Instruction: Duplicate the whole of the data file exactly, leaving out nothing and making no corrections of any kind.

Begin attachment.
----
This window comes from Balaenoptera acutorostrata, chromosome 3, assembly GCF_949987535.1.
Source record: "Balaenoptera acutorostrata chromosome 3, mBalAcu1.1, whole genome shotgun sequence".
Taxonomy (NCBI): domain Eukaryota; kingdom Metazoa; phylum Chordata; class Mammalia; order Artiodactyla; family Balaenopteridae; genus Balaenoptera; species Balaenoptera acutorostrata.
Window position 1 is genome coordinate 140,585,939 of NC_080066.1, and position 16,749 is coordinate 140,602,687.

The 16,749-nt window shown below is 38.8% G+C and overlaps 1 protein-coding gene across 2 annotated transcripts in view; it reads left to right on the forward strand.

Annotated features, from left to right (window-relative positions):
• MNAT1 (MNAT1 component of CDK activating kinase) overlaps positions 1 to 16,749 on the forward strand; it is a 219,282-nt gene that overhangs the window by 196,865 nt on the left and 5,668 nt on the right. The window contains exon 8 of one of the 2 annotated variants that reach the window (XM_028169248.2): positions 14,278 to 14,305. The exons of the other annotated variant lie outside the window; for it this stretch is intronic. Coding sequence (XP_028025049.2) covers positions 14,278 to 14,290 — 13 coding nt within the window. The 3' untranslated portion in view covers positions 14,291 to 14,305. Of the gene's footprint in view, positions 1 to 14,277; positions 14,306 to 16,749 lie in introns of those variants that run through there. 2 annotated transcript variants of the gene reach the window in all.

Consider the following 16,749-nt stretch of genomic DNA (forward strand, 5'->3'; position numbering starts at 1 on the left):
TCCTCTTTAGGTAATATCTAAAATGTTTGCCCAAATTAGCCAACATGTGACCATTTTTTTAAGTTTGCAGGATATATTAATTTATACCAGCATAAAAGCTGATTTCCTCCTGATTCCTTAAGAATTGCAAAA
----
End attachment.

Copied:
This window comes from Balaenoptera acutorostrata, chromosome 3, assembly GCF_949987535.1.
Source record: "Balaenoptera acutorostrata chromosome 3, mBalAcu1.1, whole genome shotgun sequence".
Taxonomy (NCBI): domain Eukaryota; kingdom Metazoa; phylum Chordata; class Mammalia; order Artiodactyla; family Balaenopteridae; genus Balaenoptera; species Balaenoptera acutorostrata.
Window position 1 is genome coordinate 140,585,939 of NC_080066.1, and position 16,749 is coordinate 140,602,687.

The 16,749-nt window shown below is 38.8% G+C and overlaps 1 protein-coding gene across 2 annotated transcripts in view; it reads left to right on the forward strand.

Annotated features, from left to right (window-relative positions):
• MNAT1 (MNAT1 component of CDK activating kinase) overlaps positions 1 to 16,749 on the forward strand; it is a 219,282-nt gene that overhangs the window by 196,865 nt on the left and 5,668 nt on the right. The window contains exon 8 of one of the 2 annotated variants that reach the window (XM_028169248.2): positions 14,278 to 14,305. The exons of the other annotated variant lie outside the window; for it this stretch is intronic. Coding sequence (XP_028025049.2) covers positions 14,278 to 14,290 — 13 coding nt within the window. The 3' untranslated portion in view covers positions 14,291 to 14,305. Of the gene's footprint in view, positions 1 to 14,277; positions 14,306 to 16,749 lie in introns of those variants that run through there. 2 annotated transcript variants of the gene reach the window in all.

Consider the following 16,749-nt stretch of genomic DNA (forward strand, 5'->3'; position numbering starts at 1 on the left):
TCCTCTTTAGGTAATATCTAAAATGTTTGCCCAAATTAGCCAACATGTGACCATTTTTTTAAGTTTGCAGGATATATTAATTTATACCAGCATAAAAGCTGATTTCCTCCTGATTCCTTAAGAATTGCAAAA